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Pierce v. Wyndham Vacation Resorts, Inc.

United States District Court, E.D. Tennessee, Knoxville

August 21, 2014

Jesse Pierce and Michael Pierce, on behalf of themselves and others similarly situated, Plaintiffs,
v.
Wyndham Vacation Resorts, Inc., and Wyndham Vacation Ownership, Inc., Defendants.

OPINION AND ORDER

PAMELA L. REEVES, District Judge.

This matter is before the Court for consideration of the defendants' objections, [Doc. 73], to the Report and Recommendation filed by United States Magistrate Judge C. Clifford Shirley recommending the Court conditionally certify the plaintiffs' collective action under the Fair Labor Standards Act. [Doc 70]. The plaintiffs have responded in opposition to the defendants' objections. [Doc. 74].

The defendants object to the Report and Recommendation because, they contend, the Magistrate Judge failed to cite any "common theory of defendants' statutory violations" to support the finding that the named plaintiffs are similarly situated to the putative class members. Additionally, the defendants argue to the extent the Report and Recommendation relies on evidence the plaintiffs presented for the first time in their reply memorandum, reliance on such evidence is improper and unfair to the defendants.[1]

As required by 28 U.S.C. § 636(b)(1), the Court reviews the portions of the Report and Recommendation to which the defendants object de novo. For the reasons that follow, the Court finds itself in agreement with the Magistrate Judge's analysis of the legal issues, and the defendants' objections will be overruled. The Report and Recommendation will be accepted in whole, and the underlying motion for conditional certification will be granted.

1. Common theory of defendants' statutory violations

The defendants' first objection relates to the magistrate judge's failure to cite a "common theory of defendants' statutory violations." However, no such finding is necessary for conditional certification. In O'Brien v. Ed Donnelly Enters. Inc., the Sixth Circuit stated that potential plaintiffs can be found to be "similarly situated" based on a variety of factors "including the factual and employment settings of the individual plaintiffs, the different defenses to which the plaintiffs may be subject on an individual basis, and the degree of fairness and procedural impact of certifying the action as a collective action." 575 F.3d 567, 584 (6th Cir. 2009) (internal punctuation omitted). The standard for certification is "fairly lenient" and only requires "a modest factual showing" that the plaintiff is similarly situated to the potential class. Comer v. Wal-Mart Stores, Inc., 454 F.3d 544, 547 (6th Cir. 2006). The Sixth Circuit specifically noted that showing a "unified policy" of violations is not required. Id. (citing Grayson v. K Mart Corp., 79 F.3d 1086, 1095 (11th Cir. 1996)).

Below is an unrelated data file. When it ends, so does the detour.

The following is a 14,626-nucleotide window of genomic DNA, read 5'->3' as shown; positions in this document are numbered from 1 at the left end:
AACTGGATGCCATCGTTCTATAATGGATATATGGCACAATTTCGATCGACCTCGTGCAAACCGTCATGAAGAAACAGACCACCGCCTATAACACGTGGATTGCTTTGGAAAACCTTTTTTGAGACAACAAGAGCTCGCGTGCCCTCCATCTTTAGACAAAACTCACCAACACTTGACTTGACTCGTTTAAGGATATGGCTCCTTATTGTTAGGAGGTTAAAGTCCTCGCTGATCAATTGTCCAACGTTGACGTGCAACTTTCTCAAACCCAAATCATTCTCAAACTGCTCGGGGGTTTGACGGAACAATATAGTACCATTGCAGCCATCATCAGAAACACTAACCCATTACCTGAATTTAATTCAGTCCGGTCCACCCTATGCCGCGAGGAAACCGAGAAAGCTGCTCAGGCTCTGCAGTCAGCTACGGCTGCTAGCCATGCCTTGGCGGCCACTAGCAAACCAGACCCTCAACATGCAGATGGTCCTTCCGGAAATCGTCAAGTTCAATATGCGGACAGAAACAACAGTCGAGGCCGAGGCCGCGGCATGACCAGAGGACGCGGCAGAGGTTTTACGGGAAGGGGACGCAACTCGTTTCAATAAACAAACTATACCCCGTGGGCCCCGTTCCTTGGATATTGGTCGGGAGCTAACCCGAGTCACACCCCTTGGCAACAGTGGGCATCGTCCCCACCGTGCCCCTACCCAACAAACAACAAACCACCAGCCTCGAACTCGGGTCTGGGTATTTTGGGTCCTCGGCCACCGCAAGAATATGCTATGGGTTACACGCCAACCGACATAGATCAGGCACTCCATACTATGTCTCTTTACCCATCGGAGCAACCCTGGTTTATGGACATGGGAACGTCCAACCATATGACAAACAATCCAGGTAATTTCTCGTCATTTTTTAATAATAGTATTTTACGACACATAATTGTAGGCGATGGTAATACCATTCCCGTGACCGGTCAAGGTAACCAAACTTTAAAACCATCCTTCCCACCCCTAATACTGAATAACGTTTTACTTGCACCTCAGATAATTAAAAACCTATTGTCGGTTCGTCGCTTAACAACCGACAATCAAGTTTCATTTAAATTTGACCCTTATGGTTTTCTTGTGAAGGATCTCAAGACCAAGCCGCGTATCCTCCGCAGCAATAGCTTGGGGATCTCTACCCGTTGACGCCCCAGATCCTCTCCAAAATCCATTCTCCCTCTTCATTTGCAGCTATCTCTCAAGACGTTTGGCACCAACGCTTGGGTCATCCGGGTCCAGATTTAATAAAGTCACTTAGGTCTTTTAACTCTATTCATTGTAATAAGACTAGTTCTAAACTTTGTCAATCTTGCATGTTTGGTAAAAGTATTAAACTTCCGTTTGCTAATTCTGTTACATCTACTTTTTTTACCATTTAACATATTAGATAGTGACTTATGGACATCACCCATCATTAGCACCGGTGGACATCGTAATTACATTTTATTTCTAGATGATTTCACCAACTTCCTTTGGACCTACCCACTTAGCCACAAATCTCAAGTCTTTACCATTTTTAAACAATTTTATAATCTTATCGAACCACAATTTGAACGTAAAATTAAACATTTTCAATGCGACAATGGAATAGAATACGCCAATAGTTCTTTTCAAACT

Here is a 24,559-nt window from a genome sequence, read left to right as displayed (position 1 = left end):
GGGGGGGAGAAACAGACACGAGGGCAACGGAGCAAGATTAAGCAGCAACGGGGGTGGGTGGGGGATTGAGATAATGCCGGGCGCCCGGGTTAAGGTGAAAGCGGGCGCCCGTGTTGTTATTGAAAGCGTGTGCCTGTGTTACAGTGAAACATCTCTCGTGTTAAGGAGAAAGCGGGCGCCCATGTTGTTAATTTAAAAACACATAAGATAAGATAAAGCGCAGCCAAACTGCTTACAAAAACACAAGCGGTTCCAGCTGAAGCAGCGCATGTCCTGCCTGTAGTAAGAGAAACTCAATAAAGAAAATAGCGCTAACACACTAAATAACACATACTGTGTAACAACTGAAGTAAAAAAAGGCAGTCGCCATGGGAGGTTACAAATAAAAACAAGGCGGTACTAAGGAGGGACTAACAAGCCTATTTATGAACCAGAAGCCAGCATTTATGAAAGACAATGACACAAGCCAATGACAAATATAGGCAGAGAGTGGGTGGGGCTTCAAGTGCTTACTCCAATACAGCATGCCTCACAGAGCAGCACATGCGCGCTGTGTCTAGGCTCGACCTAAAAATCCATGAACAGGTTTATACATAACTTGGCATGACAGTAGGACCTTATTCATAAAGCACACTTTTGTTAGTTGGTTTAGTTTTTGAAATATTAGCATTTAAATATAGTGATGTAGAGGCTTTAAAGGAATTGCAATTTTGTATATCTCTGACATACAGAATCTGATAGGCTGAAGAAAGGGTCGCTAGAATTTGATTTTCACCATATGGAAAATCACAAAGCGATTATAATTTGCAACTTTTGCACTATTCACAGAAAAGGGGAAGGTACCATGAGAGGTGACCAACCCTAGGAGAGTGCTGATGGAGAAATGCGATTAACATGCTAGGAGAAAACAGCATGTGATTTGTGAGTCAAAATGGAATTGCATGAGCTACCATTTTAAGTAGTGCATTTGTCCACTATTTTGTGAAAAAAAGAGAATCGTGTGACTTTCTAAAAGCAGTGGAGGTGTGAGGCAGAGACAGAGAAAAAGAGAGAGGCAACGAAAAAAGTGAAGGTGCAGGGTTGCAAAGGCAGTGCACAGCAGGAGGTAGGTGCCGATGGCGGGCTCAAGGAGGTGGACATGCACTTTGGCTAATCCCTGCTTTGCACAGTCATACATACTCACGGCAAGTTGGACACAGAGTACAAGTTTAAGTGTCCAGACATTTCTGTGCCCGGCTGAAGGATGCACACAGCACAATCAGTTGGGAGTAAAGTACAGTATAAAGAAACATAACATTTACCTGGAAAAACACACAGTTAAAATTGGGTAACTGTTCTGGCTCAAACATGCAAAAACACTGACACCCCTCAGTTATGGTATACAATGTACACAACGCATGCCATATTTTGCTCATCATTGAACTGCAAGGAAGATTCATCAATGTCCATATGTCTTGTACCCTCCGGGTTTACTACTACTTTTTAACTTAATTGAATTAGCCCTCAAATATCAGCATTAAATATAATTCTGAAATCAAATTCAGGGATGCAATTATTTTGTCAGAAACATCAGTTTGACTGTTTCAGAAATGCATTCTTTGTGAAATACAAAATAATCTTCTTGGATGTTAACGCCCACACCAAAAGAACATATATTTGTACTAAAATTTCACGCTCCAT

The Magistrate Judge held that the plaintiffs were similarly situated because the purported class was classified as non-exempt, "[t]hey operated under the same compensation system and were all required to record their compensable time using the same system, " and they "all operated under the same management structure and supervision." Because no common theory of statutory violations is necessary, the defendants' "common theory" objection will be overruled.

2. Evidence first presented in plaintiffs' reply

The defendants also object to the Magistrate's reliance on evidence submitted with the plaintiffs' reply brief. The plaintiffs offered a number of declarations attached to their reply that were not introduced before. The defendants contend that reliance on these declarations is improper and they should have been disregarded by the Court. However, the defendants waived their objection by not raising it in a timely manner. The defendants did not move to strike the declarations submitted with the plaintiffs' reply brief, nor did they raise any other kind of objection until after the Magistrate Judge entered the Report and Recommendation. Because the defendants failed to raise a timely objection, their objection will be overruled.

Conclusion

After a careful review of the record and the parties' pleadings, this Court is in agreement with the Magistrate Judge's recommendation that the Plaintiff's motion for conditional certification of this matter as a collective action and approval of 29 U.S.C. § 216(b) notice be granted. Accordingly, the Court Accepts In Whole the Report and Recommendation under 28 U.S.C. § 636(b)(1) and Fed.R.Civ.P. 72(b). The defendants' objections, [Doc. 73], are overruled. It is Ordered, for the reasons stated in the Report and Recommendation, which the Court adopts and incorporates into this ruling, that the Plaintiff's motion, [Doc. 33], is Granted, and:

1. This case shall be conditionally certified as a collective action for current and former, non-exempt, commission-paid: (1) Front Line Sales Representatives, (2) In-House Sales Representatives; and (3) Discovery Sales Representatives - who were employed in Wyndham's Tennessee Resorts between October 21, 2010 and October 31, 2013;
2. Wyndham is Ordered to produce the names, addresses, and dates of employment for all persons potentially covered by the collective action within twenty (20) days of the entry of this order; and
3. The plaintiffs are Ordered to file their purposed notice and opt-in form within five (5) days, and Wyndham will be permitted to respond or file a competing notice and opt-in form within five (5) days of the plaintiffs' filing.

It is so Ordered.


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